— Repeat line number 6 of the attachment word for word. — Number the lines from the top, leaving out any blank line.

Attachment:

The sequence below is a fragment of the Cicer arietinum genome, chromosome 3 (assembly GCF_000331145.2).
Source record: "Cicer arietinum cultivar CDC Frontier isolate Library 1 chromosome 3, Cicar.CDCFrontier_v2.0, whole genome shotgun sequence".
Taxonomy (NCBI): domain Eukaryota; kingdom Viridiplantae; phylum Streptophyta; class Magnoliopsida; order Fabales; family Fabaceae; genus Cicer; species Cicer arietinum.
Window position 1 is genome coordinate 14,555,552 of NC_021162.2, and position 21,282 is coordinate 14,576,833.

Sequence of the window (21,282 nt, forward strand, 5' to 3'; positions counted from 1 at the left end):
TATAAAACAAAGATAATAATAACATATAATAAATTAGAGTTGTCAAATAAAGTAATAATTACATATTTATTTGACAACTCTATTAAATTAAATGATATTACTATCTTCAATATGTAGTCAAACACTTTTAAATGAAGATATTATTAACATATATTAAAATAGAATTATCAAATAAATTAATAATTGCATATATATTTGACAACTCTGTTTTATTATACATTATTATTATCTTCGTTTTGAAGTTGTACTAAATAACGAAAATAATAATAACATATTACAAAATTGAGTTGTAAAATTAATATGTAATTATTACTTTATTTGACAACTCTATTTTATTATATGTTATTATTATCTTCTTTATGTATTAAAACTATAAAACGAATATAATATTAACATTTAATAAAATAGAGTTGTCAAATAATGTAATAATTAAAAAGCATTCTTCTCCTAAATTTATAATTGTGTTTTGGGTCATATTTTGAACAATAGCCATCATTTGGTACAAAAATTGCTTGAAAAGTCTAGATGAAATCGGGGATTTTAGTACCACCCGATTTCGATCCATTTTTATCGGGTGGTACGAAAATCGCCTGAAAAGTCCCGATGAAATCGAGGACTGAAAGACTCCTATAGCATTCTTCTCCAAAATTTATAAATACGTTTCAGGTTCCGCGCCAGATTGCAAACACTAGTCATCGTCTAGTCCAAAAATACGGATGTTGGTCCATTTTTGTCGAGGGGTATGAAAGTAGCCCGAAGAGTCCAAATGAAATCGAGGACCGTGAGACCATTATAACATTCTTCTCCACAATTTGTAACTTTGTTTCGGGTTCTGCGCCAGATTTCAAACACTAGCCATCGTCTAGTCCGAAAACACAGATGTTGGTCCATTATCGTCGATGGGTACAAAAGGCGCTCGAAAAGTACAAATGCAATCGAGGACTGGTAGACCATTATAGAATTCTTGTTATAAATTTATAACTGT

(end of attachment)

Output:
TATAAAACAAAGATAATAATAACATATAATAAATTAGAGTTGTCAAATAAAGTAATAATTACATATTTATTTGACAACTCTATTAAATTAAATGATATTACTATCTTCAATATGTAGTCAAACACTTTTAAATGAAGATATTATTAACATATATTAAAATAGAATTATCAAATAAATTAATAATTGCATATATATTTGACAACTCTGTTTTATTATACATTATTATTATCTTCGTTTTGAAGTTGTACTAAATAACGAAAATAATAATAACATATTACAAAATTGAGTTGTAAAATTAATATGTAATTATTACTTTATTTGACAACTCTATTTTATTATATGTTATTATTATCTTCTTTATGTATTAAAACTATAAAACGAATATAATATTAACATTTAATAAAATAGAGTTGTCAAATAATGTAATAATTAAAAAGCATTCTTCTCCTAAATTTATAATTGTGTTTTGGGTCATATTTTGAACAATAGCCATCATTTGGTACAAAAATTGCTTGAAAAGTCTAGATGAAATCGGGGATTTTAGTACCACCCGATTTCGATCCATTTTTATCGGGTGGTACGAAAATCGCCTGAAAAGTCCCGATGAAATCGAGGACTGAAAGACTCCTATAGCATTCTTCTCCAAAATTTATAAATACGTTTCAGGTTCCGCGCCAGATTGCAAACACTAGTCATCGTCTAGTCCAAAAATACGGATGTTGGTCCATTTTTGTCGAGGGGTATGAAAGTAGCCCGAAGAGTCCAAATGAAATCGAGGACCGTGAGACCATTATAACATTCTTCTCCACAATTTGTAACTTTGTTTCGGGTTCTGCGCCAGATTTCAAACACTAGCCATCGTCTAGTCCGAAAACACAGATGTTGGTCCATTATCGTCGATGGGTACAAAAGGCGCTCGAAAAGTACAAATGCAATCGAGGACTGGTAGACCATTATAGAATTCTTGTTATAAATTTATAACTGT